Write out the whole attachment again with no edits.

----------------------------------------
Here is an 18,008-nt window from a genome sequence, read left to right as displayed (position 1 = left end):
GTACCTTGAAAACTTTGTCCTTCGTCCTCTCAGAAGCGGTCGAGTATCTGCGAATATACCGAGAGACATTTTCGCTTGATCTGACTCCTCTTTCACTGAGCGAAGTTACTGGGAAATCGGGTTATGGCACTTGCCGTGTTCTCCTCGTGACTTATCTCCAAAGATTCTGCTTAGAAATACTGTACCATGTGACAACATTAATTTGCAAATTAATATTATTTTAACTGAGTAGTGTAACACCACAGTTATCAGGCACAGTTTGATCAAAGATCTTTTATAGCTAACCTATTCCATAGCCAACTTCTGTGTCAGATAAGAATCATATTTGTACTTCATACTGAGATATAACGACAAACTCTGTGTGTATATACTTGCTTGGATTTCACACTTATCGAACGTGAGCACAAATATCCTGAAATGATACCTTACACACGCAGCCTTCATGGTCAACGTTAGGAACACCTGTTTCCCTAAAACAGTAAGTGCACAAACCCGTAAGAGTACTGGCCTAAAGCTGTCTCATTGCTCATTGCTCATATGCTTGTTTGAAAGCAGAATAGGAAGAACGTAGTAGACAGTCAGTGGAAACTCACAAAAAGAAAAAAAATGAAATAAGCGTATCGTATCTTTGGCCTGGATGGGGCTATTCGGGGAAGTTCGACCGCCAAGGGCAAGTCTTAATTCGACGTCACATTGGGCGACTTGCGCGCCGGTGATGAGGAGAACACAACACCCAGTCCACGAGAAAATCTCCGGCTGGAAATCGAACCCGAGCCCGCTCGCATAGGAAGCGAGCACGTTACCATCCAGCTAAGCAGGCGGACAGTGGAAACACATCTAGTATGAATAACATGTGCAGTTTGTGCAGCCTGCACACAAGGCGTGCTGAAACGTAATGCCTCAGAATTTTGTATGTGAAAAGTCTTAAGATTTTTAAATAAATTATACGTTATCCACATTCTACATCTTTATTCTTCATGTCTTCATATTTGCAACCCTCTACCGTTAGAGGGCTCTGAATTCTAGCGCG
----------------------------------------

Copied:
Here is an 18,008-nt window from a genome sequence, read left to right as displayed (position 1 = left end):
GTACCTTGAAAACTTTGTCCTTCGTCCTCTCAGAAGCGGTCGAGTATCTGCGAATATACCGAGAGACATTTTCGCTTGATCTGACTCCTCTTTCACTGAGCGAAGTTACTGGGAAATCGGGTTATGGCACTTGCCGTGTTCTCCTCGTGACTTATCTCCAAAGATTCTGCTTAGAAATACTGTACCATGTGACAACATTAATTTGCAAATTAATATTATTTTAACTGAGTAGTGTAACACCACAGTTATCAGGCACAGTTTGATCAAAGATCTTTTATAGCTAACCTATTCCATAGCCAACTTCTGTGTCAGATAAGAATCATATTTGTACTTCATACTGAGATATAACGACAAACTCTGTGTGTATATACTTGCTTGGATTTCACACTTATCGAACGTGAGCACAAATATCCTGAAATGATACCTTACACACGCAGCCTTCATGGTCAACGTTAGGAACACCTGTTTCCCTAAAACAGTAAGTGCACAAACCCGTAAGAGTACTGGCCTAAAGCTGTCTCATTGCTCATTGCTCATATGCTTGTTTGAAAGCAGAATAGGAAGAACGTAGTAGACAGTCAGTGGAAACTCACAAAAAGAAAAAAAATGAAATAAGCGTATCGTATCTTTGGCCTGGATGGGGCTATTCGGGGAAGTTCGACCGCCAAGGGCAAGTCTTAATTCGACGTCACATTGGGCGACTTGCGCGCCGGTGATGAGGAGAACACAACACCCAGTCCACGAGAAAATCTCCGGCTGGAAATCGAACCCGAGCCCGCTCGCATAGGAAGCGAGCACGTTACCATCCAGCTAAGCAGGCGGACAGTGGAAACACATCTAGTATGAATAACATGTGCAGTTTGTGCAGCCTGCACACAAGGCGTGCTGAAACGTAATGCCTCAGAATTTTGTATGTGAAAAGTCTTAAGATTTTTAAATAAATTATACGTTATCCACATTCTACATCTTTATTCTTCATGTCTTCATATTTGCAACCCTCTACCGTTAGAGGGCTCTGAATTCTAGCGCG